Sometimes I get a vision of some wonderful concoction I want to create. This often happens while I’m nursing the baby in the middle of the night and the world is still, or at other random times—flipping through a magazine of recipes, looking at library books, glancing at ingredients. For quite some time I’ve been ruminating over an idea for a dessert, and the other day, I finally decided to try it out.
After 15 minutes of fun and then 45 minutes of desperately trying to salvage my quickly deteriorating idea, I had clearly failed. (But keep reading; I still have a treat for you.) Spoons and bowls and beaters and measuring cups covered every surface in my kitchen, I had an overly sweet, uncookable failure on my hands (literally). The worst part is, whenever one of my desserts turns out poorly, I keep tasting and tasting it, hoping I will figure out some way to fix the problem. As a result, I end up feeling sick on top of every thing else. Bleh! (Whenever I write or read this word, I think of a great strip from Calvin and Hobbes where Calvin responds to a dinner his mother made with this expression. I remember feeling that way as a child, and I suppose my daughter does sometimes too, particularly as I have an annoying tendency of combining more than one ingredient when I cook. She is a purist as of late.)
Back to the point: it was a fiasco. To redeem myself, though, I whipped up this creamy pudding a few hours later in order to feel like I had something to show for my efforts. It’s a variation on a recipe from Alissa Cohen’s Living on Live Foods, a raw cookbook that I look through now and then, although mostly, I confess, at the desserts.
I love this recipe because, again, it’s so fast, but also because I feel great about serving it to my daughter. It’s healthy but still ridiculously good. For kids, I love that it’s high in healthy fats and low in added sugars (and totally free of added sweeteners if you leave the agave out, which I often do for myself).
I had to smile as I was making it, because it reminds me of this video my sister-in-law’s sister-in-law (whew!) showed me, which is hilarious. Have you seen it? It hit very close to home for me, both in terms of my own childhood and how I am as a mother. Every since I saw it, I find myself humming under my breath, “you can’t even taste it!” And honestly, I don’t think you can here. That’s right, there’s a secret ingredient. It’s avocado. I know that sounds weird in a dessert, but it has such a mild flavor, that all it does is make the pudding creamy and thick. I hope you’ll give it a try. It will only take you a few minutes, so what is there to lose? This really is delightful of its own right–not one of those that’s “good—for a healthy dessert.”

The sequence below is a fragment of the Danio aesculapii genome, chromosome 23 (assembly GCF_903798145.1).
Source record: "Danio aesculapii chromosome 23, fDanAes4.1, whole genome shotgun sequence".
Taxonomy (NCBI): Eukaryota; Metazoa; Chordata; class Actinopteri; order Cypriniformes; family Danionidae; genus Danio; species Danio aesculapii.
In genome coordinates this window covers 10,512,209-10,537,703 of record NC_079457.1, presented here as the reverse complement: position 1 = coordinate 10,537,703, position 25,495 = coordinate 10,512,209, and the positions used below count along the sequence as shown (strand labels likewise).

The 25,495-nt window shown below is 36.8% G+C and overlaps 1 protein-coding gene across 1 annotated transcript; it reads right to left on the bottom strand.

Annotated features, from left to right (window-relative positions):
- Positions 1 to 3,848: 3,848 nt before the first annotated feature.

I like a deep, dark chocolate flavor, so I put in an extra tablespoon full of cocoa and leave out the agave (I might add an extra date or two, depending on my mood), but the recipe as it’s should please anyone.
The recipe notes you can use peanut butter or almond butter. When I was at my parent’s house over the holidays, I found a jar of unroasted almond butter in the cupboard, and I thought that was fantastic in the place of the peanut butter I use at home. I’d also like trying some other types of nut butters here, but haven’t yet. If you do, let me know.
Speed it Up: There’s really no work, but if you don’t have time to soak the dates, it’s possible to skip that step. See the headnotes.
Special Diets and Allergies: Dairy free and vegan if you use non-dairy milk, soy free if you use almond or rice milk, gluten free. Raw if you use carob instead of cocoa and raw almond butter instead of peanut butter and leave the agave out.
What’s your favorite healthy dessert?
Super Fast, Healthy Chocolate Pudding
Makes 2 child-sized portions and 1 adult-sized portion
This creamy, delicious pudding tastes like pure chocolate mousse, but it’s far healthier. Instead of a dairy base, it’s made from avocado. In fact, it’s so full of healthy stuff (antioxidants from the cocoa, healthy fats from the avocado, protein from the nut butter) that you could actually eat it for breakfast. I like to serve it as a dessert, though, particualrly for children. It’s a fun treat to share and not feel guilty about eating. Plus, it only takes a few minutes to whip together, once the dates are soaked. I often find myself wanting to make this on the spur of the moment, with no soaked dates on hand, so I skip that step. If you do that, be aware that there will be some chunks of date in the pudding (which I love anyway). It’s also best to use medjool dates if you skip the soaking. For a darker chocolate flavor, increase the cocoa to 3 T. This stores well in the fridge; it will stay firm and creamy for a few days at least. If you have a largeer food procesor, you will need to at least double this recipe. The amounts given here work well in my 4-Cup Cuisinart.
7 medium-sized dates (about 1/3 C packed), pitted
1/2 medium-sized avocado, pitted and skin removed
2 T creamy peanut or almond butter
1/3 C milk of choice (I like plain almond milk)
2 T cocoa powder
1 T agave (or to taste)
- Cover the dates with cool water. Let soak for about 4 hours or until soft.
- Put all the ingredients in a small food processor.
- Puree until smooth. Serve immediately or store in the fridge until ready to serve.